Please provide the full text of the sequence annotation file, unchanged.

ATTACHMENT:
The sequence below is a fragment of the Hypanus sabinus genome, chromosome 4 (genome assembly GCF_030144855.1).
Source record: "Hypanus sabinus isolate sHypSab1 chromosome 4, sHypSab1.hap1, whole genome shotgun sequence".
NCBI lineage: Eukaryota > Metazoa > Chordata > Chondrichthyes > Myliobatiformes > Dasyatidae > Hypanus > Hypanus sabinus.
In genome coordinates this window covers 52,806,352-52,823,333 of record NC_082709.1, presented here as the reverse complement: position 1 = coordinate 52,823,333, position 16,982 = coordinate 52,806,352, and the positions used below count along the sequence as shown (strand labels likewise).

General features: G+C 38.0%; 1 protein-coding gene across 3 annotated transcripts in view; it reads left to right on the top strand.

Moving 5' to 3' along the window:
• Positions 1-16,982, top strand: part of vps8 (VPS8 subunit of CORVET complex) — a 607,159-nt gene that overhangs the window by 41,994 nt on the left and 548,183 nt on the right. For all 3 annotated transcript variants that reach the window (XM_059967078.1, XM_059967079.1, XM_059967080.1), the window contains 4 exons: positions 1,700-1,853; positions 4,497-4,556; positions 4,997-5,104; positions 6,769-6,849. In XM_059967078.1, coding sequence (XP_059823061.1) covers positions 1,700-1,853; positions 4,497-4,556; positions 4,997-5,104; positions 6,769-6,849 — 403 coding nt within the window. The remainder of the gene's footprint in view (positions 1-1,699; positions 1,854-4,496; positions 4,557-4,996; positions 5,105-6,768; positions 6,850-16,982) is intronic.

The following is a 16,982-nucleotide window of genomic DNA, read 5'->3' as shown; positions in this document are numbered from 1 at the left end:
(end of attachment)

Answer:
The sequence below is a fragment of the Hypanus sabinus genome, chromosome 4 (genome assembly GCF_030144855.1).
Source record: "Hypanus sabinus isolate sHypSab1 chromosome 4, sHypSab1.hap1, whole genome shotgun sequence".
NCBI lineage: Eukaryota > Metazoa > Chordata > Chondrichthyes > Myliobatiformes > Dasyatidae > Hypanus > Hypanus sabinus.
In genome coordinates this window covers 52,806,352-52,823,333 of record NC_082709.1, presented here as the reverse complement: position 1 = coordinate 52,823,333, position 16,982 = coordinate 52,806,352, and the positions used below count along the sequence as shown (strand labels likewise).

General features: G+C 38.0%; 1 protein-coding gene across 3 annotated transcripts in view; it reads left to right on the top strand.

Moving 5' to 3' along the window:
• Positions 1-16,982, top strand: part of vps8 (VPS8 subunit of CORVET complex) — a 607,159-nt gene that overhangs the window by 41,994 nt on the left and 548,183 nt on the right. For all 3 annotated transcript variants that reach the window (XM_059967078.1, XM_059967079.1, XM_059967080.1), the window contains 4 exons: positions 1,700-1,853; positions 4,497-4,556; positions 4,997-5,104; positions 6,769-6,849. In XM_059967078.1, coding sequence (XP_059823061.1) covers positions 1,700-1,853; positions 4,497-4,556; positions 4,997-5,104; positions 6,769-6,849 — 403 coding nt within the window. The remainder of the gene's footprint in view (positions 1-1,699; positions 1,854-4,496; positions 4,557-4,996; positions 5,105-6,768; positions 6,850-16,982) is intronic.

The following is a 16,982-nucleotide window of genomic DNA, read 5'->3' as shown; positions in this document are numbered from 1 at the left end: